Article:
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Have you ever wondered what the difference is between praise and worship? Or have you always thought they meant the same thing? Is it just that time during service where the band comes out and we sing to Jesus?
To really understand what praise and worship are we need to crack open our Bibles. In this post, I will briefly touch on the topic of worship. This is because worship is a huge thing, and would need a few posts on its own. It’s also something that is more widely taught about in church. Praise, on the other hand, isn’t.
Just to make sure we have some kind of foundation. Worship in its simplest essence is a heart act towards God. It is fully spiritual in nature. Jesus said “God is Spirit, and those who worship Him must worship in spirit and truth” You can’t fake worship because it comes out of a deep place of love and devotion.
Both praise and worship have their similarities and when you praise you are worshiping God, but what does it mean to praise? First off praise is a physical act you do before God.
The word “praise” is actually translated into 7 Hebrew words. These words are all different actions that we can do to glorify God. So, let crack open our Strong’s concordances (an awesome BIG book with every Hebrew and Greek word from the Bible)
The 7 Hebrew Words For Praise
HALLAL is a primary Hebrew root word for praise. Strong # H1984
This is where we get our word “hallelujah.”
It means “to shine, to boast, show, to rave, celebrate, to be clamorously foolish.”
I love how one part of the meaning of halal means to “ act madly, act like a madman.” Paints the picture of David beautifully when he danced before the Lord and his people undignified.
Psalm 113:1-3 Praise (hallal) ye the Lord, praise (hallal) o ye servants of the Lord, praise (hallal) the name of the Lord
Other references for Hallal: Judges 16:24; 2 Samuel 14:25; Psalm 113:1-3; 2 Chronicles 7:6; Ezra 3:10-11; Psalms 18:3, 56:4, 63:5, 150:2-4; Nehemiah 5:13 Isaiah 62:9; Jeremiah 20:13; Joel 2:26
YADAH means, “the extended hand, to throw out the hand, therefore to worship with extended hand, to lift the hands.” Strong’s #H3034
Psalm 107:15 Oh that men would praise (yadah) the Lord for His goodness, and for His wonderful works to the children of men.
Other references for yadah: Psalm 63:1; Genesis 29:35, 49:8; 2 Chronicles 20:21; 2 Chronicles 7:3,6; Psalms 67:3, 108:3; Isaiah 12:1,4; Jeremiah 33:11
TOWDAH comes from a similar root word as yadah, but is used more specifically. Towdah literally means, “an extension of the hand in adoration, avowal (an open statement of affirmation; frank acknowledgment or admission.), or acceptance.” Strong’s #H8426
In the Psalms and elsewhere it is used for thanking God for “things not yet received” as well as things already at hand.
I love this quote from, Tom Inglis from The Worshiping Church, “Enter into His gates with thanksgiving (Towdah), And into His courts with praise. Be thankful to Him, and bless His name (Psalm 100:4). Towdah is a praise-filled confession that God’s word is infallible and working in your circumstances.”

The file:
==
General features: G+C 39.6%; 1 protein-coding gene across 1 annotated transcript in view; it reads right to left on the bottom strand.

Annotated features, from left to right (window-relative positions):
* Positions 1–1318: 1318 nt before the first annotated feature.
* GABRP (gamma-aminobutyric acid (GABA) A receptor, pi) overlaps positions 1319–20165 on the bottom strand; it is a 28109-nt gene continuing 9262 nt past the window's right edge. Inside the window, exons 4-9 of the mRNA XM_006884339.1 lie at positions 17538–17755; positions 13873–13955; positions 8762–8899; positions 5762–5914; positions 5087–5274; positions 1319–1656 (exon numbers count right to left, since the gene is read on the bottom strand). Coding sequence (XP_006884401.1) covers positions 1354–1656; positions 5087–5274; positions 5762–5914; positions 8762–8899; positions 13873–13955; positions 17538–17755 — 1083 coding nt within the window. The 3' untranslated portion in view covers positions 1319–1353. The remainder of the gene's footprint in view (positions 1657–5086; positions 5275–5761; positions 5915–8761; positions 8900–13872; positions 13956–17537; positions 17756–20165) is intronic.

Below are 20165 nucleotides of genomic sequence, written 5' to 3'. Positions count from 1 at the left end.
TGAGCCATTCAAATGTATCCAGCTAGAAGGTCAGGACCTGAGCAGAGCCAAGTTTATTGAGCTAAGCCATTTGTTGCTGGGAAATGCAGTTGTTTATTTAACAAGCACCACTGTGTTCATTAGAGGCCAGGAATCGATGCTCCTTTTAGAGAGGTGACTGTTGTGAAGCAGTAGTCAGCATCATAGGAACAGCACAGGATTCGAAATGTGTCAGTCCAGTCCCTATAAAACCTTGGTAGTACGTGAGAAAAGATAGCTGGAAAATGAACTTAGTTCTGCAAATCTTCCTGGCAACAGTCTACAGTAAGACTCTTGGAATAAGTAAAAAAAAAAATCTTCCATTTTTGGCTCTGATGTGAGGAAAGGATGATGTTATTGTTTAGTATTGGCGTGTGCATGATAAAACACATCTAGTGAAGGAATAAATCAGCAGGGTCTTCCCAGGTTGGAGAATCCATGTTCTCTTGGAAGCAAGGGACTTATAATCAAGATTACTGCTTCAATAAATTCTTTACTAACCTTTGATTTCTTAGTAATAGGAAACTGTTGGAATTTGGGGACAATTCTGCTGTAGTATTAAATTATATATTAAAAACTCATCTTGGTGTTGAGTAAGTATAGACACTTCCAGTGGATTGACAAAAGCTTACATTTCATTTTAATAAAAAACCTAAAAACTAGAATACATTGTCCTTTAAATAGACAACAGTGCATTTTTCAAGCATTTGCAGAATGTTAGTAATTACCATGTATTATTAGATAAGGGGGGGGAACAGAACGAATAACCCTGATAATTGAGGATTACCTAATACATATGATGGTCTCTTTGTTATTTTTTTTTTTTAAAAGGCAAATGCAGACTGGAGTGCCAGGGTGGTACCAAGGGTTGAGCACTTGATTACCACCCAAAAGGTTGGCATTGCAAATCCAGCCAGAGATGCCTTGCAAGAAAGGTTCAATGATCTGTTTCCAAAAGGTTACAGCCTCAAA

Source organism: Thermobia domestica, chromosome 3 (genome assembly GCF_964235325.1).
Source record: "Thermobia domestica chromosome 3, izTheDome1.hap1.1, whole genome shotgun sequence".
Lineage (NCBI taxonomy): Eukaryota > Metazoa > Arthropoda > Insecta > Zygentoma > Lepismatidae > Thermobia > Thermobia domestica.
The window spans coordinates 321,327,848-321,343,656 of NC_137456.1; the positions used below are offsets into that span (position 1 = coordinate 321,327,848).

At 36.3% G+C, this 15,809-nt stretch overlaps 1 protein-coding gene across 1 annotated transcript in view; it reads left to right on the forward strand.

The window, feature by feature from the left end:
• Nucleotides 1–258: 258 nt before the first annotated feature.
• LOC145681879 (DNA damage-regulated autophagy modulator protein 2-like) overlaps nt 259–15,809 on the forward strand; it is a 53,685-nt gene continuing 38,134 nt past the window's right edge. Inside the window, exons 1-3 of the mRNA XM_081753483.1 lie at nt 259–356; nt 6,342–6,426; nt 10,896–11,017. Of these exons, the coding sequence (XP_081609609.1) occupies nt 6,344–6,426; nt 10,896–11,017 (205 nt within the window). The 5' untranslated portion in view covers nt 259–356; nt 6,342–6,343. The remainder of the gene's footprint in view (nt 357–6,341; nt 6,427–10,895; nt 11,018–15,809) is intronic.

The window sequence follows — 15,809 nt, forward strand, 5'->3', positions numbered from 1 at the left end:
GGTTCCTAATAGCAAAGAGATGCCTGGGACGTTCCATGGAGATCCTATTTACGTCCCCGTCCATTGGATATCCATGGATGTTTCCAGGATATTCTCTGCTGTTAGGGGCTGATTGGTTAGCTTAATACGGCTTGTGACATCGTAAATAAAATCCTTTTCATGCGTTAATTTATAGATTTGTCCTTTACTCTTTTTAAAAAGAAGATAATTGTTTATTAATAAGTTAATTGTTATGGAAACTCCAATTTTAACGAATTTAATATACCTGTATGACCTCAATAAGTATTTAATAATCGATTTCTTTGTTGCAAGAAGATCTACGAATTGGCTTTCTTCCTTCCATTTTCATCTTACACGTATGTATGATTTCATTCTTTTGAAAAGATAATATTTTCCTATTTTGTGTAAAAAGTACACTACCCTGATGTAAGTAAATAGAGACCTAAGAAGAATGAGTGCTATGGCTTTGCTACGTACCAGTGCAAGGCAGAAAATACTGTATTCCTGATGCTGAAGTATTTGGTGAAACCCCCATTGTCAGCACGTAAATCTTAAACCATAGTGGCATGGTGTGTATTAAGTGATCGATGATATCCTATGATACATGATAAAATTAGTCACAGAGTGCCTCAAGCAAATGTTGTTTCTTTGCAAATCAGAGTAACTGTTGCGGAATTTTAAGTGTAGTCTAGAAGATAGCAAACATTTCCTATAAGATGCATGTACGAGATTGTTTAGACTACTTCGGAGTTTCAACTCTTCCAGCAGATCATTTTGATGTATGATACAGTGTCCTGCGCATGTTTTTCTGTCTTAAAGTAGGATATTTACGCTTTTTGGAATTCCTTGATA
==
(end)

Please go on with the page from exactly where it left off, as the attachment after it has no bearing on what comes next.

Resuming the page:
Another verse using the word, “praise” instead of thanksgiving:
Psalm 50:14 Offer unto God praise (towdah) and pay thy vows unto the Most High.”
Other references for towdah: Psalms 42:4, 56:12; Jeremiah 17:26; Jeremiah 33:11 Sound 2011: Seven Hebrew Words for Praise Page 2
SHABACH is pretty simple to grasp. It means, “to shout, to address in a loud tone, to command, to triumph.” Strong’s #H7623
Psalm 145:4 One generation shall praise (shabach) Thy works to another and declare Thy mighty acts.
Other references for shabach: Psalm 47:1; Psalms 63:3, 117:1, 145:4; Ecclesiastes 4:2; Isaiah 12:6
BARAK means “to kneel down, to bless God as an act of adoration, to salute.” Strong’s #H1288
Psalm 34:1 I will bless (barak) the Lord at all times; His praise shall continually be in my mouth.
Other references for barak: Psalm 95:6; 1Chronicles 29:20; Judges 5:2; Psalms 72:15, 96:2, 103:1-2
ZAMAR means “to pluck the strings of an instrument, to sing, to praise; a musical word which is largely involved with joyful expressions of music with musical instruments.
This is usually the way praise is led in churches all around the world. Strong’s #H2167
Psalm 21:13 Be exalted O Lord, in Thine own strength, so will we sing and praise (zamar) Thy power.
Other references for Zamar: 1 Chronicles 16:9; Psalm 57:8-9; Judges 5:3; 2 Samuel 22:50; Psalms 61:8, 147:1
TEHILLAH is derived from the word halal and means “the singing of halals, to sing or to laud; perceived to involve music, especially singing; hymns of the Spirit or praise.” Strong’s #H8416
Isaiah 61:3 To grant to those who mourn in Zion, Giving them a garland instead of ashes, The oil of gladness instead of mourning, The mantle of praise (tehillah) instead of the spirit of fainting, So they shall be called oaks of righteousness, The planting of the Lord, that He may be glorified.
Other references for tehillah: Exodus 15:11; Psalm 22:3; Deuteronomy 10:21; Nehemiah 9:5; Psalms 9:14, 22:25; Jeremiah 48:2
So, now you know what the difference is between praise and worship! Next time you are at church try praising God in some of these ways. It will truly bring Him glory.
Drop me a comment below and share your thoughts on this topic. I would love to hear how the Lord has been speaking to you about praise and worship.
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